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The main water-parting is formed by a range of hills which are composed chiefly of drift and extend W.SAV. across the state from Tnimbull county in the N.E. to Darke county, or about ^he middle of the \V. border. North of this water-parting the rivers' flow into Lake Eric; S. of it into the Ohio river. Nearly all of the streams in the N.E. part of the state have a rapid current. Those that flow directly into the lake arc short, but some of the rivers of this region, such as the Cuyahoga and the Grand, arc turned by drift ridges into circuitous courses and flow through narrow valleys with numerous falls and rapids. Passing the village of Cuyahoga frails the Cuyahoga river descends more than 200 ft. in 3 m.; a part of its course is between walls of sandstone 100 ft. or more in height, and near its mouth, at Cleveland, its bed has been cut clown through 60 ft. of drift. In the middle N. part of the state the Black, Vermilion and Huron rivers have their sources in swamps on the water-parting and flow directly to the lake through narrow valleys. The till plains of north-western Ohio are drained chiefly by the Maumee and Sandusky rivers, with their tributaries, and the average fall of the Maumee is only i • i ft. per mile, while that of the Sandusky decreases from about 7 ft. per mile at Upper Sandusky to 2-5 ft. per mile below Fremont. South of the water-parting the average length of the rivers is greater than that of those N. of it, and their average fall per mile is much less. In the S.VV. the Great Miami and Little Miami rivers have uniform falls through basins that are decidedly rolling and that contain the extremes of elevation for the entire state. The central and S. middle part is drained by the Scioto river and its tributaries. The basin of this river is formed mostly in Devonian shale, and is bounded on the W. by a limestone rim and on the E. by preglacial valleys filled with glacial drift. In its middle portion the basin is about 40 m. wide and only moderately rolling, but toward the mouth of the river the basin becomes narrow and is shut in by high hills. In the E. part of Ohio the Muskingum river and its tributaries drain an area of about 7750 sq. m. or nearly one-fifth of the entire state. Much of the ungtacial or driftless portion of the state is embraced within its limits, and although the streams now have a gentle or even sluggish flow, they have greatly broken the surface of the country. The upper portion of the basin is about loo m. in width, but it becomes quite narrow below Zancsville. The Ohio river flows for 436 m. through a narrow valley on the S. border of the state, and Lake Erie forms the N. boundary for a distance of 230 m. At the W. end of the lake are Sandusky and Maumee bays, each with a good natural harbour. In this vicinity also are various small islands of limestone formation which are attractive summer resorts. On Put-in-Bay Island arc some interesting " hydration *' caves, i.e. caves formed by the uplifting and folding of the rocks while gypsum was forming beneath, followed by the partial collapse of those rocks when the gypsum passed into solution. Ohio has no large lakes within its limits, but there arc several small ones on the water-parting, especially in the vicinity of Akron and Canton, and a few large reservoirs in the W. central section.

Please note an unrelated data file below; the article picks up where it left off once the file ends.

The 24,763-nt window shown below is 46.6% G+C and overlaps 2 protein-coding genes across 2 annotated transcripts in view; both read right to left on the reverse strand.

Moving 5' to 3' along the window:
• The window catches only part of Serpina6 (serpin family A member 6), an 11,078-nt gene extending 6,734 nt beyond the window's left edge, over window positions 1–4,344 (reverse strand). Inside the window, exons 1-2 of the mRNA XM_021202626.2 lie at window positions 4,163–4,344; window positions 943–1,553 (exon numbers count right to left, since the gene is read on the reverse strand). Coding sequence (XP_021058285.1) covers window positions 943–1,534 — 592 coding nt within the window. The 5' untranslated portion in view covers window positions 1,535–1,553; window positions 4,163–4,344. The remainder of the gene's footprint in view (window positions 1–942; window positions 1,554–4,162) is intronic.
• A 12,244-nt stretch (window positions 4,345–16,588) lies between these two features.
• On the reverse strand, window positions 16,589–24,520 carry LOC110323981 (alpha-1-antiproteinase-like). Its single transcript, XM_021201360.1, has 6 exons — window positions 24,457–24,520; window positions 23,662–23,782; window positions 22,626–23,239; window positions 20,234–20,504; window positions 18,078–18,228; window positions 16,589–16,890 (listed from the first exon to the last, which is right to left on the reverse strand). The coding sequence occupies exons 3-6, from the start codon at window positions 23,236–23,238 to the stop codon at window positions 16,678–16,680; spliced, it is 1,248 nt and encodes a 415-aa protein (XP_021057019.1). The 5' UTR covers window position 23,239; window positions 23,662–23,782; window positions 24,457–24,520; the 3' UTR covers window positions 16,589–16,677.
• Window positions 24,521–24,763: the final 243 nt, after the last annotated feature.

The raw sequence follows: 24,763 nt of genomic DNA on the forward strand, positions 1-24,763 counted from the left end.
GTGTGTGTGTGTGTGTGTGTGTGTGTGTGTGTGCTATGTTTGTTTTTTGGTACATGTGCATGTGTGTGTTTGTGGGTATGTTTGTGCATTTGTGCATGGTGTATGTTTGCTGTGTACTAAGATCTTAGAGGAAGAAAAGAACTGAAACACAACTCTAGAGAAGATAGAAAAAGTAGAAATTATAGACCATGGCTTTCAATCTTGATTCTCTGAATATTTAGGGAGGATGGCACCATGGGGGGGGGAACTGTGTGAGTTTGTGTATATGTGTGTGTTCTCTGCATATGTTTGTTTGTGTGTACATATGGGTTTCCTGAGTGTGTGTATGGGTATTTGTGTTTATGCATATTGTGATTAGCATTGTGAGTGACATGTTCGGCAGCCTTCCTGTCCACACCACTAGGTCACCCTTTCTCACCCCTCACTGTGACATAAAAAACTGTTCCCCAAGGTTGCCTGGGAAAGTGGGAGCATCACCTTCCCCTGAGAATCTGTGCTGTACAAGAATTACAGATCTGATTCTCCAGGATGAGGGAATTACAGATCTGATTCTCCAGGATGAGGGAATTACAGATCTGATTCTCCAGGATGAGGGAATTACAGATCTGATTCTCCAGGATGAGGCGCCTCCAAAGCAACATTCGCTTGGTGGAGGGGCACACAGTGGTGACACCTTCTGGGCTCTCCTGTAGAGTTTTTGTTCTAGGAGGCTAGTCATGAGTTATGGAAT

Fauna.—Bears, wolves, bison, deer, wild turkeys and wild pigeons were common in the primeval forests of Ohio, but they long ago disappeared. Foxes are still found in considerable numbers in suitable habitats; opossums, skunks and raccoons are plentiful in some parts of the state; and rabbits and squirrels are still numerous. All the song-birds and birds of prey of the temperate zone are plentiful. VVhitefish, bass, trout and pickerel arc an important food supply obtained from the waters of the lake, and some perch, catfish and sunfish are caught in the rivers and brooks.

Flora.—Ohio is known as the " Buckeye State" on account of the prevalence of the buckeye (Acsculus glabra). The state was originally covered with a dense forest mostly of hardwood timber, and although the merchantable portion of this has been practically all cut away, there arc still undcrgrowths of young timber and a great variety of trees. The white oak is the most common, but there are thirteen other varieties of oak, six of hickory, five of ash, five of poplar, five of pine, three of elm, three of birch, two of locust and two of cherry. Beech, black walnut, butternut, chestnut, catalpa, hemlock and tamarack trees are also common. Among native fruits are the blackberry, raspberry, elderberry, cranberry, wild plum and pawpaw (Asimina, triloba). Buttercups, violets, anemones, spring beauties, trilliums, arbutus, orchids, columbine, laurel, honeysuckle, golden rod and asters are common wild flowers, and of ferns there are many varieties.